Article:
Aaron Baddeley will share the marquee for next week’s Fry’s Electronics Open with Phil Mickelson and John Daly.
A year ago we probably would not have given him such stature among the game’s most sought-after stars, but that was before “Badds’’ won the FBR Open and closed out his 2008 season at the FedEx Cup with a bang.
It’s nice to see that Baddeley, an Australian who lives in Scottsdale for 11 months and the other month in Melbourne, is playing before what he now considers the “home crowd.’’ Next month, however, he will make a less-heralded appearance in the East Valley that arguably means even more to the people it will affect.
“I’m hosting a one-day fundraiser on Nov. 6 at the TPC Scottsdale for a group called HopeKids,’’ Baddeley explained. “We’re looking for a foursome of golfers to put up $30,000 – all for HopeKids – and play a round of golf with me with the same Sunday pins that were used when I won the FBR Open in February, and then have lunch afterward.’’
The day starts with a warm-up session on the range and a few tips from Baddeley.
And, sure, it’s a lot of money for one round of golf, but it’s the way things get done for HopeKids, an organization that is based in Phoenix and Minneapolis and also includes such philanthropic pros as Scottsdale’s Tom Lehman and Stan Utley.
The HopeKids mission, which was initially forged by Phoenix’s Rob Cottrell and includes former East Valley resident Josh Taylor, helps kids to get through their chemotherapy or radiation, or whatever the treatment might be, while giving them something to hold on to.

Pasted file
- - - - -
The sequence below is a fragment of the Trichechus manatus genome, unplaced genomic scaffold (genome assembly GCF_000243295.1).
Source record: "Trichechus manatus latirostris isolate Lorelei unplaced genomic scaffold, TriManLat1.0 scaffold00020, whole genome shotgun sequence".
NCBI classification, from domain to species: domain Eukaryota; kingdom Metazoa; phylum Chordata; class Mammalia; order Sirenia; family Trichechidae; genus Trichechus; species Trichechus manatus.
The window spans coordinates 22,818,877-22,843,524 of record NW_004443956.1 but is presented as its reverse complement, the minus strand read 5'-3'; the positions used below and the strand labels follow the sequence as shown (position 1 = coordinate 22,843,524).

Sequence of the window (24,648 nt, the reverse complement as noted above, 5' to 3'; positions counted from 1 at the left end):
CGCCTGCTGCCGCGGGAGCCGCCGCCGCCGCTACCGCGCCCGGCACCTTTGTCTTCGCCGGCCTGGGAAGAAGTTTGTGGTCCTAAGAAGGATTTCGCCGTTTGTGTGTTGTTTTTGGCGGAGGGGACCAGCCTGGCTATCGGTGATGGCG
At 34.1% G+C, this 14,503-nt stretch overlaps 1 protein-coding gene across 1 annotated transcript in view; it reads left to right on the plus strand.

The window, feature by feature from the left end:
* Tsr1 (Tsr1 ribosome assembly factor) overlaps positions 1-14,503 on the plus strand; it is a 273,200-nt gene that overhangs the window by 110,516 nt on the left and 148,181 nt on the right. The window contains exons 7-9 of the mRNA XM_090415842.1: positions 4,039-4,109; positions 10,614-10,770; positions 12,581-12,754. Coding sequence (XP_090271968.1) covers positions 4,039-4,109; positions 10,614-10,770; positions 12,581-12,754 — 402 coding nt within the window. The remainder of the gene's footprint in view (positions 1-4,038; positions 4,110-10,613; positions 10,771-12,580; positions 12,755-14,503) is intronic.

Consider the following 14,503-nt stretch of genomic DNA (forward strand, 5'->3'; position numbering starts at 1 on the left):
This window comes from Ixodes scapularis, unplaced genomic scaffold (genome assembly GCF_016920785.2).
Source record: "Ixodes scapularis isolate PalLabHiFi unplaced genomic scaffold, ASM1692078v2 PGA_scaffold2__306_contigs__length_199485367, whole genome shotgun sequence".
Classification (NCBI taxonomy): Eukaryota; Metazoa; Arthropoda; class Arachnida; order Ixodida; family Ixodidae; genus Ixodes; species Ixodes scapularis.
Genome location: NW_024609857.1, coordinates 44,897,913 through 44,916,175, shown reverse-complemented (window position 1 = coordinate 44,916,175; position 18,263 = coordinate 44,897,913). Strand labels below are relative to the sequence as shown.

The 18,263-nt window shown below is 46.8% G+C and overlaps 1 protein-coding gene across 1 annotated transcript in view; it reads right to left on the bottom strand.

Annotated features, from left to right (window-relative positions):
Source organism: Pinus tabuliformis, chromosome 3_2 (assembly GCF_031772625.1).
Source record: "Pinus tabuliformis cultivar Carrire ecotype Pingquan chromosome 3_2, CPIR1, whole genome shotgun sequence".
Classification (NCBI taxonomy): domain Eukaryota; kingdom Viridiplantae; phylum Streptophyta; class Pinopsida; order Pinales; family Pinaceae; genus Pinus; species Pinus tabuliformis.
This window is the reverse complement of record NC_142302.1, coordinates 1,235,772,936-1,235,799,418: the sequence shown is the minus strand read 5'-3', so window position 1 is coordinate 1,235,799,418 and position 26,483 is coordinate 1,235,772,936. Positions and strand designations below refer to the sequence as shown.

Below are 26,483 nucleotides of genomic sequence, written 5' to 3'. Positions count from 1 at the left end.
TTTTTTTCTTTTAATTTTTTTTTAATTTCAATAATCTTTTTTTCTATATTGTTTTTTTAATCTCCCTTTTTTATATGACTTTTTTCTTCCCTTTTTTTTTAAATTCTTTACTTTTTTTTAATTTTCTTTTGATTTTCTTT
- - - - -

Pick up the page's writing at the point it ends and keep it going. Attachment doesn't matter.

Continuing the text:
“Research shows that if you help someone who is going through an awful illness and treatment to realize their dreams or wishes – or just give them hope – that they’ll do better during this traumatic time in their life,’’ Baddeley said of the cause.
“So basically, HopeKids is trying to help them survive that, and give them yet another reason to keep living.’’
Even though Baddeley and his wife Richelle don’t have any children, they have always been surrounded by youngsters ever since they met. That occurrence came three years ago when a friend introduced Aaron to Richelle when she was the director of a Scottsdale day-care center.
“My wife has always loved kids, so much that HopeKids was a natural fit for us,’’ Baddeley said. “(The fundraiser at the TPC) is pretty much the last thing I’ll do here before I return to Australia and spend a month in Melbourne playing in the Australian Masters and Australian Open.’’
Yes, Badds is basically the antithesis of his nickname. Soft-spoken with a less-heavy Aussie accent than he had, say, a year ago, I think you’re looking at the future of the PGA Tour. Remember, even though he’s only won twice in the big league to go with three international wins, Baddeley is only 26.
“Yeah, I still feel like I’m a kid,’’ he said with a chuckle.
When will he become an adult? “Maybe when Richelle and I have a kid,’’ he countered with another laugh.
Actually, Baddeley is looking more mature all the time. This year, he rose from 90th in the world rankings to his current position of 19th. He also ended up sixth in the final FedEx Cup standings, and currently in 10th place on the money list with a career-best $3,441,119 – or almost $2 million more than he’s ever made in a single season.
The only real downer for Baddeley in ’07 was the U.S. Open, where he took a two-shot lead into the final round and skied to a 10-over 80. Otherwise, it was all good for this truly phenomenal ball-striker and putter.
“I was quite pleased with the year. The only goal I didn’t reach was winning twice in the same season,’’ said Baddeley, who might have realized that, too, had Tiger Woods not shot a course-record 63 in the final round of the BMW Championship in Chicago to edge Baddeley by two shots.
“Of course, there’s still next week and the Fry’s Electronics Open,’’ he said. “But that will be my final opportunity.’’
True, Baddeley’s most successful Tour campaign will be history. But still to come will be that HopeKids exhibition at the TPC Scottsdale with four golfers who want to get to know Badds a little better while making a difference in a few young lives. If you have an interest, check it out at www.hopekids.org or call Cottrell at (602) 843-4673.